photo: Matt Carpenter and Paul Goldschmidt (Jeff Curry/Imagn)
2019 offered great promise for the St. Louis Cardinals’ offense. There were many reasons for optimism, especially when looking at the team’s core hitters – Matt Carpenter and newly acquired slugger Paul Goldschmidt.
However, as the season evolved, both players fell considerably short of expectations – not against someone’s unrealistic projections – but against their own career levels. In fact, other than Kolten Wong, all of the team’s starters performed below average, but the gap between expectations and reality were highest for Carpenter and Goldschmidt.
Not surprisingly, the Cardinals offense performed accordingly.
As a unit, St. Louis’ 2019 offense was inconsistent and disappointing overall, with a 10th place finish in the National League in runs scored, a drop from fifth the year before. In the slash stats, the Cardinals were a bottom-third unit, also down in all four measures compared to 2018 – just 11th in average (.245), 10th in OBP (.322) and 12th in slugging (.415) and OPS (.737).
Meanwhile, stellar pitching and defense carried St. Louis to its 91-win division title.
Last December, the Cardinals acquired Goldschmidt from Arizona and the 31-year old first baseman signed a five-year, $130 million contract extension before ever playing a home game at Busch Stadium.
Goldschmidt was working on a string of six consecutive All-Star Game selections and had earned four Silver Slugger Awards and three Gold Gloves. He twice finished second and once in third in the National League Most Valuable Player voting.
Goldschmidt went on to lead the 2019 Cardinals in home runs (34) and RBI (97), but his overall offensive production fell below his prior career levels. More on that below.
2018 was an odd season for Carpenter, as he was far from steady and consistent. When he was hot, he was really hot, and when he was cold, he struggled mightily. Still, when all was said and done, Carpenter returned to the top of the team’s leaderboard with a 5.0 fWAR season that was ninth-best in the National League. Ninth was also where he placed in the NL MVP voting.
With the arrival of Goldschmidt, Carpenter would return to every-day play at his old home at third base. As part of a wave of long-term contract extensions that were being offered and signed in early 2019, Carpenter, then 33 years of age, agreed to a two-year extension plus a third-year vesting option, guaranteeing him $39 million.
The April 10 deal was struck a year earlier than necessary, and because of the third baseman’s struggles that followed in 2019, it looked bad almost from the very start. Carpenter put together his worst season as a major leaguer, was injured and reportedly fatigued, and eventually lost his starting job to rookie Tommy Edman.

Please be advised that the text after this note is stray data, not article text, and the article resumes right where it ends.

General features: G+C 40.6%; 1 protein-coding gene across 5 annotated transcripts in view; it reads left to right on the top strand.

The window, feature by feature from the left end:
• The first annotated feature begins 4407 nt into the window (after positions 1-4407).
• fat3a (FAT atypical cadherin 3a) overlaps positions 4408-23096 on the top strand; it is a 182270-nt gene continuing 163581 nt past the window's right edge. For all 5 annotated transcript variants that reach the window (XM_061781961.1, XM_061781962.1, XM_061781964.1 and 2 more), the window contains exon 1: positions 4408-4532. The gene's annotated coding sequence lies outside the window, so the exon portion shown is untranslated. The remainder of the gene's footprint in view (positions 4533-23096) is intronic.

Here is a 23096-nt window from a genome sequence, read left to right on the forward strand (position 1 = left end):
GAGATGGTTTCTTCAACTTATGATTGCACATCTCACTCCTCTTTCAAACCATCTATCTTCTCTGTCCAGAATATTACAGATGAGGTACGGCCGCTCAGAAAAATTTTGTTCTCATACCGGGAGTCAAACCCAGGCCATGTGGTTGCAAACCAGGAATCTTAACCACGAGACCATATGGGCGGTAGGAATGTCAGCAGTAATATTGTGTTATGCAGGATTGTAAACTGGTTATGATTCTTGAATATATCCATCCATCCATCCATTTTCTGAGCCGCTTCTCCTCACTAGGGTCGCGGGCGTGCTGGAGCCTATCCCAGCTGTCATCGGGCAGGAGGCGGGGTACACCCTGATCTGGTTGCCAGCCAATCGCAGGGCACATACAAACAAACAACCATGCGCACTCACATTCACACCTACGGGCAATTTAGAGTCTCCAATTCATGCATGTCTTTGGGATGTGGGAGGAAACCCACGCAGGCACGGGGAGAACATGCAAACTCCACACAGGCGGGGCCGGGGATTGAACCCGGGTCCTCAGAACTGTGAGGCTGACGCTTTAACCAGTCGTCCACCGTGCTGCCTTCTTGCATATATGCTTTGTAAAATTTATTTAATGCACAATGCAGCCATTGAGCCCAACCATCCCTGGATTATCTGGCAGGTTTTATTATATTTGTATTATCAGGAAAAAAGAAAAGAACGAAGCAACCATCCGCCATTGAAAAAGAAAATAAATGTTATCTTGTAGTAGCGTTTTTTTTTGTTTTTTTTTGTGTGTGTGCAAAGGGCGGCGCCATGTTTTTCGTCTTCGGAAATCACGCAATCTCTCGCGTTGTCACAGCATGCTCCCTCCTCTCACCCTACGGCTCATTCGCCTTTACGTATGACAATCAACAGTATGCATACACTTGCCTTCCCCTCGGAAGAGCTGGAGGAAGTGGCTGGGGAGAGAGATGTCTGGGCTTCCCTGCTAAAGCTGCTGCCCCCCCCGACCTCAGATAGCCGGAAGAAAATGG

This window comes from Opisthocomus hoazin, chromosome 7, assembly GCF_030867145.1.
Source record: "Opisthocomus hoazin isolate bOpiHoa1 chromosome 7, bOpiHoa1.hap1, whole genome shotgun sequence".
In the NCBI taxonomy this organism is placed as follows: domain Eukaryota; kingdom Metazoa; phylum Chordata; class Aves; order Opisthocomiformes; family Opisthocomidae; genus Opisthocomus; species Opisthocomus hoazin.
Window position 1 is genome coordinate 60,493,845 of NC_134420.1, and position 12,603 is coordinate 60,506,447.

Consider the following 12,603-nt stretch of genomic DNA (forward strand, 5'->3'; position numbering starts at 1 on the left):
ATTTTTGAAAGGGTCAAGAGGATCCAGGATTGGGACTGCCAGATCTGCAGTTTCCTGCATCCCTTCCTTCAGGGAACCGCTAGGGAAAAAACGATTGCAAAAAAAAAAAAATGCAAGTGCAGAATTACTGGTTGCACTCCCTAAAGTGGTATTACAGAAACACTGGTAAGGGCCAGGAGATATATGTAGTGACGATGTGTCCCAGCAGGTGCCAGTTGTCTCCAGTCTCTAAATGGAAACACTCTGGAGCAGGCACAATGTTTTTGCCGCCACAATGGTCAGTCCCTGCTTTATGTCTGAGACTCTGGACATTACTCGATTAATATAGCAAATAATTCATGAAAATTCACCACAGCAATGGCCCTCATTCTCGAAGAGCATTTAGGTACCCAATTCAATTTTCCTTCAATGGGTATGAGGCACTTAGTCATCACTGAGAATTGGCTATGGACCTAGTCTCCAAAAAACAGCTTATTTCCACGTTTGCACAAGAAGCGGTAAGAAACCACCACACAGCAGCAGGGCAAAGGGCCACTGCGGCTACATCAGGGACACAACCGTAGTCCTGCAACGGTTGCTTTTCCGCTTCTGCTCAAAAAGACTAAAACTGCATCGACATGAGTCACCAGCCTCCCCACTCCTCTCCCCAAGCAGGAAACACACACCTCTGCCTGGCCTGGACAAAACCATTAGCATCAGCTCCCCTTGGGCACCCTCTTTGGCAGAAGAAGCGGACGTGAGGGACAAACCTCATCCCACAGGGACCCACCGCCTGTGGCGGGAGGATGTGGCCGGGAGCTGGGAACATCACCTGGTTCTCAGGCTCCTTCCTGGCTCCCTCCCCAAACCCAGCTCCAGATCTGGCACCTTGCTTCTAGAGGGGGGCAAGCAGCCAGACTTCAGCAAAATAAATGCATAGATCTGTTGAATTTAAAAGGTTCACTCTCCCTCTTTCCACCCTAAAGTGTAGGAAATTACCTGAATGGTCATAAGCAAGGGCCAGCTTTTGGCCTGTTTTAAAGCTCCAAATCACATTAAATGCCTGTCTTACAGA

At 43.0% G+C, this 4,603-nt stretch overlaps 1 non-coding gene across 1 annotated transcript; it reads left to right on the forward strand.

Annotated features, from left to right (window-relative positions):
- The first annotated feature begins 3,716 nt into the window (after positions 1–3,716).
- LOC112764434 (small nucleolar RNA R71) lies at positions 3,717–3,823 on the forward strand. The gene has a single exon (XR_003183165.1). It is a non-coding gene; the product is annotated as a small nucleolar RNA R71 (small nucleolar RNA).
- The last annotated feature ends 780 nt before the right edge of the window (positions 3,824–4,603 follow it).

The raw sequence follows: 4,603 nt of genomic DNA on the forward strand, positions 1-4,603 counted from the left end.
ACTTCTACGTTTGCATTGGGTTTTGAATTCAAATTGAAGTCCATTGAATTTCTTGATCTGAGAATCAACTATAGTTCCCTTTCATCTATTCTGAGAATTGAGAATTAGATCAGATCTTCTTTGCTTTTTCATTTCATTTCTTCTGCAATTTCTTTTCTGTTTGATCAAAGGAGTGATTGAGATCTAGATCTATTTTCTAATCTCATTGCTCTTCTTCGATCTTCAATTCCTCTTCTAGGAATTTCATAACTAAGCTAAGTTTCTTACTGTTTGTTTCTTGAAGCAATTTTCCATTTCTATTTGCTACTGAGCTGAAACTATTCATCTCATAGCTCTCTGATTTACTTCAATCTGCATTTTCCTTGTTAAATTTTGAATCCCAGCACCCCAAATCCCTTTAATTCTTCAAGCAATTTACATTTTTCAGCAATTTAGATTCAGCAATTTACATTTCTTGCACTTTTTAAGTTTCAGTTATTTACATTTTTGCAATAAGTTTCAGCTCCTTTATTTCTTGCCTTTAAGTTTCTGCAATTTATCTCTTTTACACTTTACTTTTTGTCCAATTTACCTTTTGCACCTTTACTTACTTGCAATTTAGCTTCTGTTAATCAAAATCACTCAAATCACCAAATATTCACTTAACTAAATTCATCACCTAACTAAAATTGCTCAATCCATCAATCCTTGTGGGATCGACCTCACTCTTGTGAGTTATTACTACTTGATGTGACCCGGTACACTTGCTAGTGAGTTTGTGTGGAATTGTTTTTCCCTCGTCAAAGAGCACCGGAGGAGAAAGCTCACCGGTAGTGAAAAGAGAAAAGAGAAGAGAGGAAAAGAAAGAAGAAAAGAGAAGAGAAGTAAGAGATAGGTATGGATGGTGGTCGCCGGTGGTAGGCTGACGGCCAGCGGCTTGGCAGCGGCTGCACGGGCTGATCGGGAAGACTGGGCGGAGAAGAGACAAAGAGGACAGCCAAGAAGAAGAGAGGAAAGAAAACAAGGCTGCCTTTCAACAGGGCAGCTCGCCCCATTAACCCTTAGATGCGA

How did the two measure up statistically?
In the table to evaluate the pair below, I used OPS, on-base plus slugging, and OPS+. The latter is based on a normalized scale in which 100 is league-average. My interpretation of the data follows.
|2019 OPS+||vs. career||-28||-36|
|vs. best prior||-55||-53|
|vs. worst prior||-4||-21|
On one hand, a 113 OPS+ is not bad. In fact, it was second-highest on the team after rookie Tommy Edman. However, that is not the point. Let’s review how 113 OPS+ compares to Goldschmidt’s own track record.
His 2019 was 28 points below his career average of 142 and 29 points below his 2018 OPS+. It was 55 points under his best year ever, which was in 2015.
In perhaps the most telling measure, Goldschmidt’s 113 OPS+ last season was a new career low for him, four points below his prior career worst year of 117, set in his rookie year of 2011.
So was 2019 a bad year for Goldschmidt? Against his own career standards, yes, it certainly was.
Perhaps in his second year with his new team, he can rebound. However, we should also remember that 2020 will be his age 32 season, the first of his five-year contract extension received last spring.
Perhaps what makes Carpenter’s 2019 so perplexing is that it followed his best year overall. In the year-to-year comparison, his OPS+ went from 44 percent above league average to nine percent below, a huge slide of 53 points of OPS+.
Not surprisingly, 2019 was Carpenter’s worst career year, with his 91 OPS+ eclipsing his prior low OPS+ point of 112 in 2014.
The Cardinals have expressed a renewed confidence in Carpenter, prescribing an off-season program to build his endurance for 2020 and reaffirming the 34-year old as the team’s regular third baseman.
Had these two delivered even at their career norms, the 2019 season could have been even better for the Cardinals as a team. Looking ahead, a big question is how the two corner infielders will perform in 2020.
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